I've got this thing with roosters. It goes back to my childhood, growing up on a farm.
There was the rooster Friendly, who did not live up to his name. I distinctly remember being "treed" in the Lilac, scrambling up the thin branches to escape his sharp beak that pecked at my bare shins and ankles. Friendly wasn't so friendly and he tortured me.
On days when it was my turn to feed the sheep, I'd have to map out his location from inside the house. When I determined that he was nowhere near, I'd race up the path to the barn, where I was safe from his head down, wings spread, waddling attacks.
Then there was Ronald Reagan. He was quite protective of his wife, Nancy. I remember that he was nasty, just like Friendly, but unfortunately he chose to be nasty to the wrong man–my father.
I remember walking across the yard one Sunday morning, when Ronald Reagan decided to launch an attack on my father's legs. I recall that a cup of hot coffee was thrown in his direction, and I recall that Ronald Reagan was mysteriously missing from the farm when we returned from church that afternoon.
So when our six Rhode Island hens revealed themselves to be five hens plus one rooster, my childhood memories forced a tightness in my stomach.
Would I once again be plagued by a nasty rooster?
Would he torture my own children sending them hysterically scrambling for the Walnut Tree?
The girls have named him Hedgie and he's oddly become the tamest of the brood. But I worry that this domestication could eventually become our (or his) downfall. When I swing open the coop door each morning, he's standing there, in the doorway, waiting. The coop sits up off the ground and when he stands in the doorway he's almost eye level. I find it intimidating.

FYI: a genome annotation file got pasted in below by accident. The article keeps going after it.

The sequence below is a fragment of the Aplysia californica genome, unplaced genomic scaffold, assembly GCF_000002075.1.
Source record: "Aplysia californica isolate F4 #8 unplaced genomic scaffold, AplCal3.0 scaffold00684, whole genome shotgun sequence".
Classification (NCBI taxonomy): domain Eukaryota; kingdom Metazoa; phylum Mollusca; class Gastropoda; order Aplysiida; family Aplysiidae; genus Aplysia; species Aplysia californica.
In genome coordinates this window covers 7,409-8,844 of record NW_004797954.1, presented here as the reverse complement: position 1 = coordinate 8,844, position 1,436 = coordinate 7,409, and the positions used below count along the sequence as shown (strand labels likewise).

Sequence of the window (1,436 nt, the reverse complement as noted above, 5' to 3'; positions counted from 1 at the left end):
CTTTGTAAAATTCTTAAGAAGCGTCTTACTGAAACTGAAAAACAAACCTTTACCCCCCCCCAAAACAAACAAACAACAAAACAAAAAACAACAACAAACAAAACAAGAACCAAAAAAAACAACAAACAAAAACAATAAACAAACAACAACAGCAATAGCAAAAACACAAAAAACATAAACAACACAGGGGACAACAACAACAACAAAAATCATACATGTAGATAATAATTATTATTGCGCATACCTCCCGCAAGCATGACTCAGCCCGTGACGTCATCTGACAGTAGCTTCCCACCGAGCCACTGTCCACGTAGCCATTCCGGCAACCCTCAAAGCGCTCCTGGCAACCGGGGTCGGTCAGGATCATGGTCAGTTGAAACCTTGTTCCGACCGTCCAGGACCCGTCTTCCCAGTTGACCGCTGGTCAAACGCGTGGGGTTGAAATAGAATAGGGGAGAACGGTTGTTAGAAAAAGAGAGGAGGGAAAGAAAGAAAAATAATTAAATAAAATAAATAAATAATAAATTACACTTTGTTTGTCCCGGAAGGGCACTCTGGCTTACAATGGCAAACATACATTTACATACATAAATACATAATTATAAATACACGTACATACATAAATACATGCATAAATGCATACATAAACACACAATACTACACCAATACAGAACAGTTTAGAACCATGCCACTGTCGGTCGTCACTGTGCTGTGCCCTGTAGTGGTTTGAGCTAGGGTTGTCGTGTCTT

When my arms are reaching deep into the feed bag to bring out a scoop of grain, he stands quite close to me, his beak practically brushing against my legs, his head tilted to look up at me.
When I walk away from the coop, over the small wooden bridge and back to the yard, I often sense him in a scurrying waddle, racing to catch up to me. I turn and there he is on my heels. I tell myself he's just wondering what good things I have for him. And that he's such a sweet rooster. A sweet, sweet rooster.
But I still worry.
So far, Hedgie's been a gentleman. Perhaps, a slightly cocky gentleman. (no pun intended) He finds the guineas more entertaining than the hens and stays close to them. Sometimes he invades my space, my comfort zone and I give him a little nudge with my leg, just to let him know who's boss. Sometimes he puffs up his chest and moves in a little closer. And sometimes, he turns and walks away, completely disinterested.
And I haven't told the girls my rooster tales from childhood. I think it's better that way. So that they're looking for the good in Hedgie, not the bad.
Meanwhile, I'll scout out the best trees for escape-climbing and think about investing in some ping-pong-ball-shooting guns for the girls to wear in their waistbands. To ward off the chicken hawks and potentially grumpy roosters, of course.
**I realize all these pictures are of the hens, except for the first. Hedgie's always the first out the door. He doesn't stick around for photoshoots.**